Irvine, Amy. Trespass: Living at the Edge of the Promised Land. New York: North Point Press, 2008. 384 pp. Reviewed by Nadia van der Watt. Amy Irvine’s book Trespass: Living at the Edge of the Promised Land is described as a nature-memoir on the back cover. Indeed, Irvine has an intense passion for the land shows herself to be more than just a casual visitor and observer of its beauties. This becomes especially clear in a defining moment when she makes a last minute decision to move to one of Utah’s most beautiful, yet most unforgiving areas, San Juan County, where a rugged form of cowboy-Mormonism seems to be threatening the land she loves. It is here that Irvine will first lose, and then rediscover herself.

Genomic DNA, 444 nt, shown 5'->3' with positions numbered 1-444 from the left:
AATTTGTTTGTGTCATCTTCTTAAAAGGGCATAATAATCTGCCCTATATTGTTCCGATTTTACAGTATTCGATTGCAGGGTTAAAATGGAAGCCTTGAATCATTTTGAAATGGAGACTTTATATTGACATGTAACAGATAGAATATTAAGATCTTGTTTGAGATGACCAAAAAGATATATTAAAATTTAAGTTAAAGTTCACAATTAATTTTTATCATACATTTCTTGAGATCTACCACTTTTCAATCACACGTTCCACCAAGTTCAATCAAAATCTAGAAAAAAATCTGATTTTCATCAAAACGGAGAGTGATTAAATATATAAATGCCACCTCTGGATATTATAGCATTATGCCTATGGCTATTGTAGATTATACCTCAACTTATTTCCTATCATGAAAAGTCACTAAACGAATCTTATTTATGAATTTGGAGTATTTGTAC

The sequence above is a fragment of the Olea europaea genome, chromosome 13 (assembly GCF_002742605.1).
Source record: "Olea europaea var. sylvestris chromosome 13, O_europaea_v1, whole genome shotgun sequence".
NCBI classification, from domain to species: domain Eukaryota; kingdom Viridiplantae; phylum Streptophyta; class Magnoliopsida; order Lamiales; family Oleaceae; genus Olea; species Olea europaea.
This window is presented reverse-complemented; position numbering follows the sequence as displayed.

The book itself begins with a most riveting sentence that provides a first insight into the overall focus of the narrative. Irvine states, “My home is a red desert that trembles with spirits and bones” (3). The beginning of a piece of literature almost always sets the stage for the following chapters, and nowhere is this more true than in Irvine’s book. The book revolves around the various meanings of bones—and their excavation—as well as of other artifacts from the earth. But for Irvine the experience in San Juan County itself becomes a figurative excavation of her own past as she uncovers the layers of herself and what has driven her away from almost everyone in her life. Irvine explains a technique of excavating artifacts first employed Richard Wetherill called “stratigraphy” (205). When employing stratigraphy in removing ancient artifacts from the earth (such as Native-American pottery shards and arrow heads), one removes pieces of history in layers. As each layer is removed, it is considered to tell not only its own history but also to help archaeologists understand the history of the layers underneath and on top of it. Irvine perceives this tactic of excavation as analogous to her own journey of self-discovery. This journey is by no means easy: Just as almost any type of excavation of historical pieces disturbs the underlying layers of earth and history—with at times catastrophic results to fragile artifacts—so does Irvine’s layer-by-layer “removal” of her own hardened shell cause much personal pain. Many of Irvine’s experiences throughout childhood and adulthood are harrowing, for author and reader alike. However, the one thing that remains constant is Irvine’s connection to the land and the peaceful moments it brings in her tumultuous life. Though dealing with the past, the book is essentially about life: Trespass comes alive thanks to Irvine’s power with words, especially the emotionally charged language she uses to relate her story. The overall organization of her book also masterfully transitions between bits of history and the author’s experiences. Utah locals have welcomed Irvine’s book with curiosity and interest, for it forces readers, especially Utah natives, to think about their own lives and behavior: Not only does the narrative cause the author pain as she digs through the layers of her being, but it also causes the readers pain as they, along with Irvine, look inward at themselves and engage in a similar journey of self-discovery. Regardless, the moments of deep introspection rendered within these pages will be well worth any effort—because understanding the past helps in creating a future.